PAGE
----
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                            Public Communications Division
                            Department of Customer Services
                            City & County of Honolulu


November 12, 2001


            A memorial commemorating the tragedy of September 11, 2001, was dedicated this evening (Nov. 12).  The hour-long ceremony began at 5:30 p.m. on the Civic Center Grounds in front of Honolulu Hale.  An “eternal flame” burns at the monument’s top.

            “The events of that day touched us all.  The attacks took the lives of people from our community, as well as other cities and towns across America,” said Mayor Jeremy Harris.  “The people of Hawaii still share the pain of all who cherish freedom around the world.  Like others across our nation, they have donated their time, money and blood in support of relief efforts.   This monument pays tribute to those who died, those friends and family who will always bear that loss, and those who shouldered the rescue and recovery efforts.”

            A prelude by the Royal Hawaiian Band began the ceremony, and the Reverend Dan Chun of First Presbyterian Church welcomed people.  The welcome was followed by presentation of the colors by the Honolulu Fire Department and playing of the National and State anthems.  Speakers included the Deputy Commander in Chief of the United States Pacific Command, Air Force Lieutenant General Thomas R. Case, and Mr. William Paty, one of Hawaii’s most distinguished veterans.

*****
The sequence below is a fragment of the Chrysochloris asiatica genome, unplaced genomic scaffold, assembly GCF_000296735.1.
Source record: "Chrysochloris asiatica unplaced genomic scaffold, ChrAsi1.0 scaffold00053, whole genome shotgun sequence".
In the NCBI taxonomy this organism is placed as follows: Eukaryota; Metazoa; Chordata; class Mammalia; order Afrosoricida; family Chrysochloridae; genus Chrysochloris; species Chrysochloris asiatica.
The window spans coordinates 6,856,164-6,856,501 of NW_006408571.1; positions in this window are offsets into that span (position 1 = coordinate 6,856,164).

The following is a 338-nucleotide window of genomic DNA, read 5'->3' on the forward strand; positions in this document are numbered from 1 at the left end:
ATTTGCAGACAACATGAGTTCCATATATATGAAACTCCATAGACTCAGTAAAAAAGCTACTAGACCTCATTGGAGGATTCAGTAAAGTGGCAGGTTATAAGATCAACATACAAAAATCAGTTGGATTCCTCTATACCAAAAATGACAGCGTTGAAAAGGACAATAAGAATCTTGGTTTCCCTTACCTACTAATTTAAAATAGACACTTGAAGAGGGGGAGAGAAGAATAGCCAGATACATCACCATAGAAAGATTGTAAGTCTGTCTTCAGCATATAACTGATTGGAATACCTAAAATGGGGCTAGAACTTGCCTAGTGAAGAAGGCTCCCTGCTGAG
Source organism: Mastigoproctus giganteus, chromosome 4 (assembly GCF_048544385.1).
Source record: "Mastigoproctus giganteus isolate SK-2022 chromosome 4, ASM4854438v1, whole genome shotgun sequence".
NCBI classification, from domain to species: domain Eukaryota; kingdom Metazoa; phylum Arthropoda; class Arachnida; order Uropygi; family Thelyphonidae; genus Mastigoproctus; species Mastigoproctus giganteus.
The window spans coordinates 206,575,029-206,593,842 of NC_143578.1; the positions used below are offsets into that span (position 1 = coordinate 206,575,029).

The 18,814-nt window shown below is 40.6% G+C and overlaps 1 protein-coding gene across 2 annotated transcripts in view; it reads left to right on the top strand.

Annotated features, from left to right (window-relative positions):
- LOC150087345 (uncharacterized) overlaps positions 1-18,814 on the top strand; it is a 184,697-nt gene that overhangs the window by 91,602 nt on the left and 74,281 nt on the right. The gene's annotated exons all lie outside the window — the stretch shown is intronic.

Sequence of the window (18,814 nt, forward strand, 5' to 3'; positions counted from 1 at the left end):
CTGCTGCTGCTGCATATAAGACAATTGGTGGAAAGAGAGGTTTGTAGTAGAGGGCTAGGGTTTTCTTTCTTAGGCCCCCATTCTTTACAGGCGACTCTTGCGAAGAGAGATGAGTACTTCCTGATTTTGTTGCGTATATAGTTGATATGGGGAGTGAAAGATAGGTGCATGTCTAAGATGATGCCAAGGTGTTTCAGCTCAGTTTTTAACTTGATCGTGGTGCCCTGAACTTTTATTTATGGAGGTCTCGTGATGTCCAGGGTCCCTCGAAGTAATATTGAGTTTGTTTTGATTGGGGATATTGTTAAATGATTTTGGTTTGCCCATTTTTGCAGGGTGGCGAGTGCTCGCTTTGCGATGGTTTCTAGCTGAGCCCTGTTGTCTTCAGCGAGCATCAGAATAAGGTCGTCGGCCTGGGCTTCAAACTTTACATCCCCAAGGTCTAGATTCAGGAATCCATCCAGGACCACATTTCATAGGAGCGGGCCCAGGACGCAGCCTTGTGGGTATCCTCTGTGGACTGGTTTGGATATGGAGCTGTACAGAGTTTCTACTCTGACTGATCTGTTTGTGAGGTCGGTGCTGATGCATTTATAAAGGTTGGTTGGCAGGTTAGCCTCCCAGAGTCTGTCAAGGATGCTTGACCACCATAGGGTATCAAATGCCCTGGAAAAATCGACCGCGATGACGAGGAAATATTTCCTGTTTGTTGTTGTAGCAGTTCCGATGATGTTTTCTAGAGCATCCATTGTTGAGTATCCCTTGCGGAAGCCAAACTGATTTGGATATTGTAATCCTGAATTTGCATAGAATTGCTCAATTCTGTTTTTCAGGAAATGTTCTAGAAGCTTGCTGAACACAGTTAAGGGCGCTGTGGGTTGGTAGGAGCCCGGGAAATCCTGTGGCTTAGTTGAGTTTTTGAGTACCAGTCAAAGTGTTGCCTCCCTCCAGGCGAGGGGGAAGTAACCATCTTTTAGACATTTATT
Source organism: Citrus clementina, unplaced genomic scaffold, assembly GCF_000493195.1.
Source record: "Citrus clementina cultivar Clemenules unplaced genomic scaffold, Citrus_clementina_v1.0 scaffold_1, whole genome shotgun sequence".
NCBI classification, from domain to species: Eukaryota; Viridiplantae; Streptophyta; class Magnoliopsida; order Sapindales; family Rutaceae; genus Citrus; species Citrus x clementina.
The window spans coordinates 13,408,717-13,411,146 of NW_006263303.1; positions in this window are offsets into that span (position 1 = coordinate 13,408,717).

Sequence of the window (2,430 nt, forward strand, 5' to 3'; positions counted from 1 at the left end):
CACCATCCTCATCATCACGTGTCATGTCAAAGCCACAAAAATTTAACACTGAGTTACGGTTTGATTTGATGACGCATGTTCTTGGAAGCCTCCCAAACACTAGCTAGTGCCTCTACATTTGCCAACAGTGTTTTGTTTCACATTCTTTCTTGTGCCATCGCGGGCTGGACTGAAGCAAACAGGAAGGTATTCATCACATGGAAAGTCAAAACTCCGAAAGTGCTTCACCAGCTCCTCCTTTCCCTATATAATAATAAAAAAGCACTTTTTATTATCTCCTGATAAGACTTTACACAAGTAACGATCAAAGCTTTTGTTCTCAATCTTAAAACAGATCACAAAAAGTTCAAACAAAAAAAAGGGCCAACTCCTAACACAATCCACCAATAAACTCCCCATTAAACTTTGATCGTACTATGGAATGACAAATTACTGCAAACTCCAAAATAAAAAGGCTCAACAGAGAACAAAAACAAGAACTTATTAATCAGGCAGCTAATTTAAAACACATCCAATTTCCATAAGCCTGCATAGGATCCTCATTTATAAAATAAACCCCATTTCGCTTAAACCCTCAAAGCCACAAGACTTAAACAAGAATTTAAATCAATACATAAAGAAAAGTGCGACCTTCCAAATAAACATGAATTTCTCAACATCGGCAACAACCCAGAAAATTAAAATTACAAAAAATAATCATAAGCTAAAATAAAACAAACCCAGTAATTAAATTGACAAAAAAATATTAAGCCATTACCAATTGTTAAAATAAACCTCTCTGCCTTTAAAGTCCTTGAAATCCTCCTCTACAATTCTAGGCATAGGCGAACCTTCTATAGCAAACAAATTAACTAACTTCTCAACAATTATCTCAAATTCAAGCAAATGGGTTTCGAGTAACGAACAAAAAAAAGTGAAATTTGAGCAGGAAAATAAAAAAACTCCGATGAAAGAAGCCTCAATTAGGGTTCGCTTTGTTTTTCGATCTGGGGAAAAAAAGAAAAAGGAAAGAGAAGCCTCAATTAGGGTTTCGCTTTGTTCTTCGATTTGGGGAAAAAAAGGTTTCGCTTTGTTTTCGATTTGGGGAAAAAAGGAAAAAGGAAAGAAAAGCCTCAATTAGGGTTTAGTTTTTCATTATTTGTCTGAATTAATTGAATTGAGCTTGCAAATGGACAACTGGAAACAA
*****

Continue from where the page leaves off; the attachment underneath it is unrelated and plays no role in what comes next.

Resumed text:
The ceremony also included laying of a wreath by Mayor Harris and senior Police, Fire and Emergency Medical representatives.  The “eternal flame” was lit by Laura Brough (rhymes with rough), her husband and two sons.  Ms. Brough is the daughter of Georgine Corrigan, who was killed in the crash in Pennsylvania.  The ceremony concluded with taps by a Navy bugler, benediction by Pastor Chun and the singing of Hawaii Aloha and America the Beautiful.

            The three-sided obelisk is about 6 feet tall and 28 inches wide.  Two three-inch-wide vertical gray strips are set into the front of the black tower.  They represent the twin towers of the World Trade Center that were destroyed on that date.  Stainless steel triangles at the top form the backdrop for the gas-fed “eternal flame.” City Managing Director, Benjamin B, designed the monument. A licensed architect, Lee has been honored as a Fellow by the American Institute of Architects.  He selected the obelisk’s triangular cross section to represent a folded flag.

            City craftsmen constructed the project in City shops.  It is made of a black granite-like synthetic material and is set in a grassy area in front of a bed of copper-colored chrysanthemums.     

            As you face the monument, a separate black horizontal plaque sits to its right front, with a laser-etched inscription commemorating both the victims and rescuers.  The inscription reads, 

            “Let this eternal flame unite our country in memory of those who lost their lives on September 11, 2001, and honor the brave men and women who put themselves in harm’s way to save others. The love and spirit of our grateful nation and the hearts and prayers of our people will always be with them.” 

             Nearby, another large flowerbed showcases blocks of red, white and purple petunias.  Lee complimented those in the Department of Facilities Maintenance who built the memorial and the staff of the Department of Parks and Recreation who created the landscaped area where it stands.


Wednesday, February 27, 2002

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